better quality of life and decisive leadership. All these elements are
important to address the destiny of the
world, and India is going to be an
important player in the world’s growth engine. Trade between the US
and India is robust. I heard you say you did
not find surging trade. I think imports from the
US to India are growing by nearly 30% and
exports from India to the US growing by
nearly 20% in the last year. If that is not surging
trade, I yet have to see something surging
better than that, but that is only the
forerunner of bigger and better things to happen. We are at a reasonable
trade level. Certainly our potential
has not been reached . Both (unknown term) , 70 Ross — secretary Ross . And the way our talks
are progressing I do not see any reason
why we cannot do that in the
years to come. You mentioned high
expectations in Houston and New York. For your information,
the first time I was able to meet and
further the talks and progress the
talks actively was only on the Monday following (inaudible), so I don’t
know where this speculation of an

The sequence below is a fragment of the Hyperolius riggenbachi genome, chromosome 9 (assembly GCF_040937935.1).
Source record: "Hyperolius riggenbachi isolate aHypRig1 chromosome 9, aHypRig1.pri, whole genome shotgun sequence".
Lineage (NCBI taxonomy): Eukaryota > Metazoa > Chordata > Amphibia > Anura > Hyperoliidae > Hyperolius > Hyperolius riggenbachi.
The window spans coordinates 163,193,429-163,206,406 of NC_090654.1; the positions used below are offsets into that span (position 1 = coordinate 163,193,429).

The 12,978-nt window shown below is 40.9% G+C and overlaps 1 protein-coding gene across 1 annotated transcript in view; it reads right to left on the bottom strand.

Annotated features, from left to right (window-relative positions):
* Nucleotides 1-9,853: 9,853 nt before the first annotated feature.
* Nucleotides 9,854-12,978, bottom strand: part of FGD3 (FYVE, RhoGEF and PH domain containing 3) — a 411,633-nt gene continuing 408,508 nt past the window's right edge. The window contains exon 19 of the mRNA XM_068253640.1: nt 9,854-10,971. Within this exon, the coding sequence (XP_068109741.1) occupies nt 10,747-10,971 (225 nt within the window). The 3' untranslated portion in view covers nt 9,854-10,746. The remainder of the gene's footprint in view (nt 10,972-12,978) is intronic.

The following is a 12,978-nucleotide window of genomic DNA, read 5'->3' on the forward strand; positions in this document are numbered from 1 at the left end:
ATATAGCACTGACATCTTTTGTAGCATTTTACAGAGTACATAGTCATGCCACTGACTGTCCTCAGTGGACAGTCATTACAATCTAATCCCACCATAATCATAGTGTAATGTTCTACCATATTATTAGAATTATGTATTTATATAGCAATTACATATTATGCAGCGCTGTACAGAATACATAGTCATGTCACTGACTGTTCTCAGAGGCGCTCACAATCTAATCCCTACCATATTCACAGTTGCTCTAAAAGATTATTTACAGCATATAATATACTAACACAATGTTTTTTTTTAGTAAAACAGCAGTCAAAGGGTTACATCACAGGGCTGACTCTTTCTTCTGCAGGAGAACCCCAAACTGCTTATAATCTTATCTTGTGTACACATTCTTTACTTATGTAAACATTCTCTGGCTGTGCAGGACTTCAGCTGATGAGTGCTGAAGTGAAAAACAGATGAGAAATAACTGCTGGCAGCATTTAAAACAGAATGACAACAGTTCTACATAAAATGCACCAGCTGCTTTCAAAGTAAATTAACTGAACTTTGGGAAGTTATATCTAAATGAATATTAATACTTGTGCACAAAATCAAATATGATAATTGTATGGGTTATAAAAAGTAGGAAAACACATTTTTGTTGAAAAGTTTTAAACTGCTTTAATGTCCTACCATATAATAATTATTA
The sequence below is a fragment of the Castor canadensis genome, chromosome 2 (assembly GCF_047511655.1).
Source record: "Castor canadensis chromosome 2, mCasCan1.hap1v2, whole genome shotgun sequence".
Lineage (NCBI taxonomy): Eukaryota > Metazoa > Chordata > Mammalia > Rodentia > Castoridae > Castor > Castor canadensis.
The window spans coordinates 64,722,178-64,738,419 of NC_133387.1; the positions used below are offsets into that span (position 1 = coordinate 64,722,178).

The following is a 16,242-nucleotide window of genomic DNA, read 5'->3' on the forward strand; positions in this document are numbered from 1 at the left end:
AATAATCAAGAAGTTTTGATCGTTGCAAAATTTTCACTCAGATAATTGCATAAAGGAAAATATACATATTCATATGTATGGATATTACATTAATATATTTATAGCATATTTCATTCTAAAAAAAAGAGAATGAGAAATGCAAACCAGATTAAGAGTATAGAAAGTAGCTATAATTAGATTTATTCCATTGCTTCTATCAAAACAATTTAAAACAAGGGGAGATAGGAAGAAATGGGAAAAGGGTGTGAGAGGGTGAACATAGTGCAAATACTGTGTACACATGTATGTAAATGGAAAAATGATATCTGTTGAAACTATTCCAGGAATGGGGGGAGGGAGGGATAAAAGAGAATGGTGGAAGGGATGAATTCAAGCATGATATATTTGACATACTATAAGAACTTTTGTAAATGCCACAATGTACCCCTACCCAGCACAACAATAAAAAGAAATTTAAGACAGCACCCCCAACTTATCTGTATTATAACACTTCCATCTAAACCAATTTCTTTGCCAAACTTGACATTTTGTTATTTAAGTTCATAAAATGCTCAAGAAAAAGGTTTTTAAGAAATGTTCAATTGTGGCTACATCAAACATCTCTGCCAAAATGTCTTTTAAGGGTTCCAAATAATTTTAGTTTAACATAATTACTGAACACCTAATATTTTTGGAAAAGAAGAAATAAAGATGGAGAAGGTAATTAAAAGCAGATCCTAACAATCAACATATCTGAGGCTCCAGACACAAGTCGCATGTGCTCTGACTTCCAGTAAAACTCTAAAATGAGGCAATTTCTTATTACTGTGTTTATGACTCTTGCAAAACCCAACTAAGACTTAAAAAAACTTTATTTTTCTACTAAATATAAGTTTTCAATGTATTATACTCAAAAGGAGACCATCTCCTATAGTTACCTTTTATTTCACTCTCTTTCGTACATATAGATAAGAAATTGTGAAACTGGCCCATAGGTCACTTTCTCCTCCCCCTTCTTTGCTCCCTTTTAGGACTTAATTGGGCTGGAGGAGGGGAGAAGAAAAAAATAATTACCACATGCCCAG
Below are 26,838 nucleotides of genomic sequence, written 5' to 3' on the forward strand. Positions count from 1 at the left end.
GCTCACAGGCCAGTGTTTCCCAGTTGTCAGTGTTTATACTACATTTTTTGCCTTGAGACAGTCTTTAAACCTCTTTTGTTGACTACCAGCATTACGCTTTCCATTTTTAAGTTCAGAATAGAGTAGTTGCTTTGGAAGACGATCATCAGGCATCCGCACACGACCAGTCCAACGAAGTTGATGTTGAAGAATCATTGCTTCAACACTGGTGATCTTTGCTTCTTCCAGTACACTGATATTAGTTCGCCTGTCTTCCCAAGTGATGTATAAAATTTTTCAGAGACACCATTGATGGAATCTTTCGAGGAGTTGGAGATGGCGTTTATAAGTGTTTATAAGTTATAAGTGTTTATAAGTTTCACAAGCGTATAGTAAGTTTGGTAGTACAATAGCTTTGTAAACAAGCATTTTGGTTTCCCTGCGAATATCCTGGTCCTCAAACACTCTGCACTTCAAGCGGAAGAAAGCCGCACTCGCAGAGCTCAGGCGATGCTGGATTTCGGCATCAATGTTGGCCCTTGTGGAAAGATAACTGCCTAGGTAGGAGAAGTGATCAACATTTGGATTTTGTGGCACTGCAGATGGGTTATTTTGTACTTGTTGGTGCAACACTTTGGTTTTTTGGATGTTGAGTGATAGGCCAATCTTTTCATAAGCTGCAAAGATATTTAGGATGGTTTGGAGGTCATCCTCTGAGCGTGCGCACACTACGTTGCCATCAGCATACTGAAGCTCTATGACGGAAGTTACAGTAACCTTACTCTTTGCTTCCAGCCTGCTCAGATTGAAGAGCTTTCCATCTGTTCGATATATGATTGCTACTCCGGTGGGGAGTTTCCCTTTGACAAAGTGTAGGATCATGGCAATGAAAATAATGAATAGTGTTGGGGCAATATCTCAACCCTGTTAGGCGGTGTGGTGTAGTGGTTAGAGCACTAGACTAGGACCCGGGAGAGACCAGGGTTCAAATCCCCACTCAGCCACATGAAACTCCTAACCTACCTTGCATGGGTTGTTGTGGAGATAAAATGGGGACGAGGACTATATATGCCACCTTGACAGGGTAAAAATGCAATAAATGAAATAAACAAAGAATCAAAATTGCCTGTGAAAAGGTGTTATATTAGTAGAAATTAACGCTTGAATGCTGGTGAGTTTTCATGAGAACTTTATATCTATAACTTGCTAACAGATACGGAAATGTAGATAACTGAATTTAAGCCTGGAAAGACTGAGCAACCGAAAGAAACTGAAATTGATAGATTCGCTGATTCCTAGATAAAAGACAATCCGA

announcement in Houston, some outcome or a
limited trade deal you would talk about, and on the Tuesday
it came out . To my mind, as concern
ministered — ministers, we also have
a responsibility to keep the media busy. We were keeping
our busy — ourselves busy in the best interests of
both countries>>We see the handshakes, the
back rubs and the Bonymaen , but we also see no trade deal. They were saying they
were willing to accommodate US interests. We don’t have a limited
trade deal let alone a free trade agreement. What are the key
roadblocks and how far are we from being able
to address those successfully?>>Thank you for
convening this group. It looks like a very apt
audience we have here and I hope we will not